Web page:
- Microsoft released Tuesday a long-awaited security update for the Office zero-day vulnerability, two weeks after issuing a workaround and following repeated attacks by nation-state and other threat actors.
- Microsoft urged customers to install the updates as soon as possible. They are included in the June 2022 cumulative Windows updates.
- The Cybersecurity and Infrastructure Security Agency has added the vulnerability to its Known Exploited Vulnerabilities Catalog. The move will drive urgent mitigation across federal networks and underscores the need for all organizations to prioritize critical vulnerabilities.
The potential resolution of the Follina vulnerability calmed the nerves of security researchers and other industry executives who watched malicious actors try to take advantage of the situation, but others cautioned the risk could linger for a long time.
The widespread use of Microsoft Office made the vulnerability a lucrative target, as an attacker could use Follina to gain access to a system by enticing users to download a malicious Word document or other files. Researchers had contacted Microsoft back in April, but the company did not consider the vulnerability a serious security issue at the time, according to researchers.
Microsoft reported 345 million paid commercial seats for Office 365 in the fiscal third quarter ended in April, a 16% year-over-year increase. The potential for exploitation is high due to the ability of threat actors to deploy email and use social engineering tactics.
Proofpoint is urging customers to quickly deploy the patch, but they cautioned that a vulnerability like this will not go away any time soon.
“This will likely lessen the broad use of this vulnerability, however much like other vulnerabilities easily exploited by email threats, it is likely exploitation will last for many years,” said Sherrod DeGrippo, vice president, threat research and detection at Proofpoint.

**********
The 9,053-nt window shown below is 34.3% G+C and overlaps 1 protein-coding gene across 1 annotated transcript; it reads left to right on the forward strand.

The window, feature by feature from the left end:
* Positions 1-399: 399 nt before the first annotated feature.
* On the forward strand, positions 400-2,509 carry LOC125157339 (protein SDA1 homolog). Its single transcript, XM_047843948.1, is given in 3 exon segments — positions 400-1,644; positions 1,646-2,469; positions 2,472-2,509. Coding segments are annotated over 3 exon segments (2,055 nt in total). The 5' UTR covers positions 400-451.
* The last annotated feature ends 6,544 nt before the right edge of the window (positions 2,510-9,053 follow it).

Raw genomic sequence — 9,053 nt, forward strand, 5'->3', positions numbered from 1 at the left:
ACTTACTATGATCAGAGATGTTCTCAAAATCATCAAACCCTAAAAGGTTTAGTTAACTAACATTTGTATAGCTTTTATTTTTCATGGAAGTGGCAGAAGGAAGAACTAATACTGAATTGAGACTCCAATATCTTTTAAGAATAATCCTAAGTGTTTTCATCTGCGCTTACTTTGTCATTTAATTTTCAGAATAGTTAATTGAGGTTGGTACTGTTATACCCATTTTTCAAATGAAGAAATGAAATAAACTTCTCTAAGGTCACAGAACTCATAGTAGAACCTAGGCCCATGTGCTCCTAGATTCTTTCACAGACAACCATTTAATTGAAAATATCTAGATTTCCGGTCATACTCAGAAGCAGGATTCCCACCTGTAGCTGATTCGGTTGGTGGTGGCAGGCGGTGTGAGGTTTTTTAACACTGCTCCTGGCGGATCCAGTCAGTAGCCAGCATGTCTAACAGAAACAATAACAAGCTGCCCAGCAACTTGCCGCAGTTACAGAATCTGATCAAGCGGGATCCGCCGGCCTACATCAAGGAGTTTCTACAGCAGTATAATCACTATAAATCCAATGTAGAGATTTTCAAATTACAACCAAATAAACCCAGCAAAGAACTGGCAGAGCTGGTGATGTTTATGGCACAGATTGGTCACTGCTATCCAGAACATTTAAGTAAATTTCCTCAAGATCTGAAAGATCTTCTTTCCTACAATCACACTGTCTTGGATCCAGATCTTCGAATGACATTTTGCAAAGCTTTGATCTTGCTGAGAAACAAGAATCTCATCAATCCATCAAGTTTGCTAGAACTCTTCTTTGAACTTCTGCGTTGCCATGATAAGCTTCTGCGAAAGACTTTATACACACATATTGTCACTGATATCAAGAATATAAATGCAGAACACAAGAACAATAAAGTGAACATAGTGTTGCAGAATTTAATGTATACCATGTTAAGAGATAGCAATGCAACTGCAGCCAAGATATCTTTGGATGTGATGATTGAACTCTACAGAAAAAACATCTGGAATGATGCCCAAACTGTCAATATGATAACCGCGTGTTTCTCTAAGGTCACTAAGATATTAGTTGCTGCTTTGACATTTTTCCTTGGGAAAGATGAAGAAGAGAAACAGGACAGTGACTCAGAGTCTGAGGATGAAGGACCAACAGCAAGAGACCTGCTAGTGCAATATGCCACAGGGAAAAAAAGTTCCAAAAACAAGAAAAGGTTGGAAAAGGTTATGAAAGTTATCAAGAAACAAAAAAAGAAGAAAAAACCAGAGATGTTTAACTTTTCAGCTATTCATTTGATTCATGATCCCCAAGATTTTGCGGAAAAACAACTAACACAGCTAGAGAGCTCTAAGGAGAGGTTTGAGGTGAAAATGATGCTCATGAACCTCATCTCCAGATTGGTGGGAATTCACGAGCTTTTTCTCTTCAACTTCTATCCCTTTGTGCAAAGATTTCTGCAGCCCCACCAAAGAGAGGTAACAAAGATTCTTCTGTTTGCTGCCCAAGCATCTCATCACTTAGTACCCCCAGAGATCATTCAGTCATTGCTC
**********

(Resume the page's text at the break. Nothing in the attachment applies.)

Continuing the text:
DeGrippo said a vulnerability discovered in 2017 in Microsoft Equation Editor remains an issue today.
Scott Walsh, senior security engineer at Coalition, a provider of cyber insurance, said Follina may serve as a wake-up call for the industry to realize that no one is ever really immune to cyber threats.
“Corporate cybersecurity is continually a hot button issue, because we are culturally starting to see that digital risks are the great equalizer of our times and everybody is a target,” Walsh said via email.
Coalition has not yet seen any insurance claims related to Follina, but if organizations fail to patch their systems, claims are expected to follow.
This week, Ukraine officials linked efforts from the threat actor Sandworm to attacks on media organizations using Follina. The Computer Emergency Response Team of Ukraine said threat actors used compromised government emails to target more than 500 recipients.
Federal officials are working with multiple stakeholders to understand how the vulnerability impacted government agencies, private industry and other organizations.
“CISA is working closely with Microsoft and a number of public and private sector partners to understand potential impacts from this vulnerability and urge everyone to patch affected systems,” Eric Goldstein, executive assistant director for cybersecurity at CISA said via email.
A federal official who asked not to be identified said federal agencies are being encouraged to deploy the patch from Microsoft.
Tanium had a number of customers, particularly in the financial services sector, that were impacted by the Follina vulnerability, according to Ken Smiley, director of special projects. The security provider worked with them to remediate with a temporary workaround until an official fix is available.
“The good news is we don’t have any specific instances where customers were attacked,” Smiley said.
Smiley said he didn’t know exactly why so many financial services firms were impacted, but said organizations in the financial industry are generally more on top of zero-day vulnerabilities.